Hey All! My name is Kayla and I was diagnosed with UC quite a few years ago.
Recently, I got extremely into reading blogs, support groups and internet forums. There are so many people with such great stories to tell! My story is neither entertaining nor depressing however, it is real and I hope it will be appreciated.
When I was 14 I was diagnosed with UC and I thought it was the end of the world.
It was not until now that I realize it has been the biggest blessing of my life.
The diagnosis was difficult as I was being shuffled in between Dr.’s trying to figure out if I had Crohn’s or colitis. In and out of hospital stays, I missed a lot of high school and missed out on a lot of time with friends and family. For most of my days, I was busy coping with the symptoms and catching up on sleep. My family was extremely supportive but all I wanted to do was pout and complain about how life wasn’t fair. My first 4 month stay in the hospital was disappointing and medications were not helping. Unfortunately, or fortunately, my intestines were so thin, even surgery was no longer an option. By this time I had arthritis and open ulcers in my mouth and on my skin. Sticking to a positive outlook, I took to the battlefield and started my life long fight with UC.
Second round in the hospital was even better… Pyoderma gangrenosum. I strongly, strongly urge you not to look that up on the internet…please for the sake of your eyes, let it go! PG was my biggest worry this time around. I cut myself climbing a fence around my 17th birthday and two days later I had a gaping hole in the back of my thigh. Now, it wasn’t a huge man-eating spot but it was a slow growing deep cavern about the size of a half dollar. At this point I wasn’t sure which was worse, the blood exploding out of my backside or the rounds of residents each morning examining my thigh every ten minutes once the clock hit 5am. I was officially a lab rat and I will say, I was not a fan. I didn’t think my life could get any worse, I had UC, mouth ulcers, a huge hole in my thigh, arthritis, and a horribly broken down mental state.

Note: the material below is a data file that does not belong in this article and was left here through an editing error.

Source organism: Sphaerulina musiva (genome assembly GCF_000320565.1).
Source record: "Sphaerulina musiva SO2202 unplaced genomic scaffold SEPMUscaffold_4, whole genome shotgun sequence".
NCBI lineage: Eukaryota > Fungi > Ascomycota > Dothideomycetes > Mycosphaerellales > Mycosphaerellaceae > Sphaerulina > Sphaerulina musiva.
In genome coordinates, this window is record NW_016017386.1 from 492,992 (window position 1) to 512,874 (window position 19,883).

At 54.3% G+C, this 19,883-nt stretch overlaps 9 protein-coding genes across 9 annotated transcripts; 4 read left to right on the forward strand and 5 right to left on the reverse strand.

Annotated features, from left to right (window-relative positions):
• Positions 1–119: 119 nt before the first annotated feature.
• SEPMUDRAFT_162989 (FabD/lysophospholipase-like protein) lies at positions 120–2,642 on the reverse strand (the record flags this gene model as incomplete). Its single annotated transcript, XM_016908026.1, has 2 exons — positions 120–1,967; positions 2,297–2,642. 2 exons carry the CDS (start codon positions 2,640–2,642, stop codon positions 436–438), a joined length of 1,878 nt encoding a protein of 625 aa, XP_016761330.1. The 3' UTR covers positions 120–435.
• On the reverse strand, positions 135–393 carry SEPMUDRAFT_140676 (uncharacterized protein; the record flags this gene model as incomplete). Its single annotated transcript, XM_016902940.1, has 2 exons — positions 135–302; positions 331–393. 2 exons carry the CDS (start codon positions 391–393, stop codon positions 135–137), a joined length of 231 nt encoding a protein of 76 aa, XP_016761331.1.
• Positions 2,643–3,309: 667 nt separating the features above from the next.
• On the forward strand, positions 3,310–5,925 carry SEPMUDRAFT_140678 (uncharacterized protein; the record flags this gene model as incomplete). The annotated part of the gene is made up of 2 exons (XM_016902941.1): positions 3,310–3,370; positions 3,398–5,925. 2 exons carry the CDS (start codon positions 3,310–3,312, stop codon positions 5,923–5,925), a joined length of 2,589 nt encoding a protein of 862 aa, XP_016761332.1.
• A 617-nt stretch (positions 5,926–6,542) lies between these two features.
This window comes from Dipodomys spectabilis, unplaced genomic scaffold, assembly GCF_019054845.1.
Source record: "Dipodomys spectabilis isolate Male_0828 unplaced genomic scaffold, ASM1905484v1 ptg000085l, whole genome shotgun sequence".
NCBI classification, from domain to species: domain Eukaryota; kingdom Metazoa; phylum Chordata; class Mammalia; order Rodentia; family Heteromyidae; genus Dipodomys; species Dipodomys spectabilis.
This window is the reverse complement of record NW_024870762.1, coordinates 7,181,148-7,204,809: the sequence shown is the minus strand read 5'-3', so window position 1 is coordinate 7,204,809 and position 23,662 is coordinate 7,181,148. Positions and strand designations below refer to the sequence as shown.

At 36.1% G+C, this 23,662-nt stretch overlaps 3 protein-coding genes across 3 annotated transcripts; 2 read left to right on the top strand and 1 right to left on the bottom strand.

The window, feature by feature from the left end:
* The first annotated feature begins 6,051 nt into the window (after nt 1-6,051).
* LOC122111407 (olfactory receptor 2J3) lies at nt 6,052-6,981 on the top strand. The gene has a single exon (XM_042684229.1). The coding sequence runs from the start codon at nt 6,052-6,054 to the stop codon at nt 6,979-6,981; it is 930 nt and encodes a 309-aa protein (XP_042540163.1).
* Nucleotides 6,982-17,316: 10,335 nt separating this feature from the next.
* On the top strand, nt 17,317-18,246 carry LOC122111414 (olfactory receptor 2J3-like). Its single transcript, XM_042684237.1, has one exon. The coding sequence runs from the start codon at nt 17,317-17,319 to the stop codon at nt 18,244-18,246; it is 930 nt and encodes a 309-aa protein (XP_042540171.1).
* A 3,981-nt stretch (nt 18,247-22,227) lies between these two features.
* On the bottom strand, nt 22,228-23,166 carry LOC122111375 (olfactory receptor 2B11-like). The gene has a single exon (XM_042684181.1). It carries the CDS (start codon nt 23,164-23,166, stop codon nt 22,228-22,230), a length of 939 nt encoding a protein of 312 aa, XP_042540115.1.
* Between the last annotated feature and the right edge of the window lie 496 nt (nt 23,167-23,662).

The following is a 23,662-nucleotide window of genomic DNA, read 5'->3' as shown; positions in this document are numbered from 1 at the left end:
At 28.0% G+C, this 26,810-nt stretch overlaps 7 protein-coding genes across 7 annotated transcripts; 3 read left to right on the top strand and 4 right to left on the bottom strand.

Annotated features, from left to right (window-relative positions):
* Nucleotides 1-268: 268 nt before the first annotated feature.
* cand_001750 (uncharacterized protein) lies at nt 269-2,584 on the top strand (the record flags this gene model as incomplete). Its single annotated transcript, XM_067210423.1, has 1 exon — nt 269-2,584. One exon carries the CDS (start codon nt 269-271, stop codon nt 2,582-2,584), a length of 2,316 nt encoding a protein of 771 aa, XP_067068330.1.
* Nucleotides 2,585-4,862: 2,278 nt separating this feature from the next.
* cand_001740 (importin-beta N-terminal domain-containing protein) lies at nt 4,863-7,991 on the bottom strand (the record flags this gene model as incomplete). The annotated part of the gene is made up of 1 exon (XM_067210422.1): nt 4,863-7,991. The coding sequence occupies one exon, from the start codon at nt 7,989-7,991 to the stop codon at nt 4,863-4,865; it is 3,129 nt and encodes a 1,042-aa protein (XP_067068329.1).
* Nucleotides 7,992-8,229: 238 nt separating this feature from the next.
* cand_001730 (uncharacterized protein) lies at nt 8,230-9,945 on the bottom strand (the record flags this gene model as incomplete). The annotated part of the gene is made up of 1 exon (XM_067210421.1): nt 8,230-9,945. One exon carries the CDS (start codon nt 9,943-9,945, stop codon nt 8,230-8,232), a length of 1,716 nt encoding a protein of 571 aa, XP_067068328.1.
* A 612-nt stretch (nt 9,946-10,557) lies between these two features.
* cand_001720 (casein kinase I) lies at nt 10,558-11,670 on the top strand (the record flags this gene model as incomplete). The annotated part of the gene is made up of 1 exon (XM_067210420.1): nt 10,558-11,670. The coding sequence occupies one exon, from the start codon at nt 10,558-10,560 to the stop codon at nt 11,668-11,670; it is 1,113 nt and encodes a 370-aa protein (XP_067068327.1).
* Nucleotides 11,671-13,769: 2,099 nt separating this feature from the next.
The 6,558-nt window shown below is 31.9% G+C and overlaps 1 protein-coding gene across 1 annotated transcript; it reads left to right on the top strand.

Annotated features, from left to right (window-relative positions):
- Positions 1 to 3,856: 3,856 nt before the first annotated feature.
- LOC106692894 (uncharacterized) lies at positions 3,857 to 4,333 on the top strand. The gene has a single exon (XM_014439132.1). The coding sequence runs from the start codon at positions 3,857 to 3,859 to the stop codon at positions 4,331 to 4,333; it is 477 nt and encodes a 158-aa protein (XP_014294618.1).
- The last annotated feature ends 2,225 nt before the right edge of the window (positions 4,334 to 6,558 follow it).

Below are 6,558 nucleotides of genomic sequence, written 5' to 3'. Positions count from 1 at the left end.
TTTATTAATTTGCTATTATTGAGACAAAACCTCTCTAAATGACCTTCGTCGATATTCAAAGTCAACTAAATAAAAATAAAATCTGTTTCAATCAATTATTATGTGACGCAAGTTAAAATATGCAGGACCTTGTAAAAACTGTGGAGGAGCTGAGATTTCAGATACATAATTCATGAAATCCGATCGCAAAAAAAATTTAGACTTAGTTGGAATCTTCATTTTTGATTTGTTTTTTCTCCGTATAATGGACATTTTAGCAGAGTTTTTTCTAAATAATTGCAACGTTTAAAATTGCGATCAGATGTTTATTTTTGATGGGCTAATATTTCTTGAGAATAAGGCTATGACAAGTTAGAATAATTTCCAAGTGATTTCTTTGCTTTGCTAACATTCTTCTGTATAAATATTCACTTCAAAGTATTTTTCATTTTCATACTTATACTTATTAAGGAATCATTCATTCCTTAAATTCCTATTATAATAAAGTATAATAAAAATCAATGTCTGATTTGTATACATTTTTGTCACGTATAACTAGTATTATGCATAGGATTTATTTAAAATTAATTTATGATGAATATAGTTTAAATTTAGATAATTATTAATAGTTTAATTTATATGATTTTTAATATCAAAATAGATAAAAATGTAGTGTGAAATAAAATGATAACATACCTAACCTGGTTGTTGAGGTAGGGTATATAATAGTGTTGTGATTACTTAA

I left for college and went to UC Davis. Bright eyed and excited for the world, I set sail to become a vet. The year I turned 19 I received a phone call from the CCFA. I had previously mentored some children and they were asking me if I was planning on volunteering at camp that year. For some reason, I said yes, and it was the best decision I have ever made. I became a camp counselor at The Painted Turtle, a camp for children with chronic illness and had a summer that changed my life. Over 100 kids with Crohn’s and colitis, ages 8-16 showed up at camp that summer. I met children with ostomy bags at 10, and an 8 year old who gracefully fed himself every meal by shoving a handy tube down his throat. I was empowered, touched, and inspired by 100 little beings who wanted nothing more than to be normal. I was half expecting my cabin to join my pity party but I was so wrong. They not only lifted my spirits, but they also reminded me that life is precious and no matter what, I can do anything I set my mind to. I wanted to change someone else’s life that summer but instead I was the one who was changed. I stopped worrying about medical diagnosis, what I could and couldn’t eat, whether or not I could always find a bathroom and I learned to just live. I have returned to camp every year now for 5 years. I have sang, danced and ate spaghetti with my face with some of the finest, brightest and most talented children of our future. They are incredible and have a profound understanding that UC is not a curse but a gift.
Last year, I applied for graduate school. I knew what I wanted to finally do with the rest of my life, what those campers did for me and that was give others hope. Vet you say? hardly… I am a 2nd year student of clinical health psychology about to start my dissertation on internet based therapy for teens and young adults with chronic illness. My Colitis sucks…I won’t lie to you, but it has given me so much more than it has taken away. UC has opened my world, and shown me that life is full of hardships and low points but a good life is full of hope and positivity. Our minds are powerful things, they can make us sick, they can make us well, and they most importantly make us who we are. I am proud of you all for finding support and sharing your stories because in some ways we are all a very extended, bonded family. In the end, I guess its not really a battle I am in but rather a journey. A journey that so far has taken me in a promising direction. My life has not been rainbows and sunshine, in fact it has been nothing close, but I love it and I am thankful for it every day.
I love love love VSL DS#3. I had a flare about a year and a half ago that took about 8 months to finally get control over. I swear these little army bugs, are what put me back on the path to remission. If you believe in probiotics, check it out! VSL DS#3 is made especially for UC and its fantastic!
written by Kayla
submitted in the Colitis Venting Area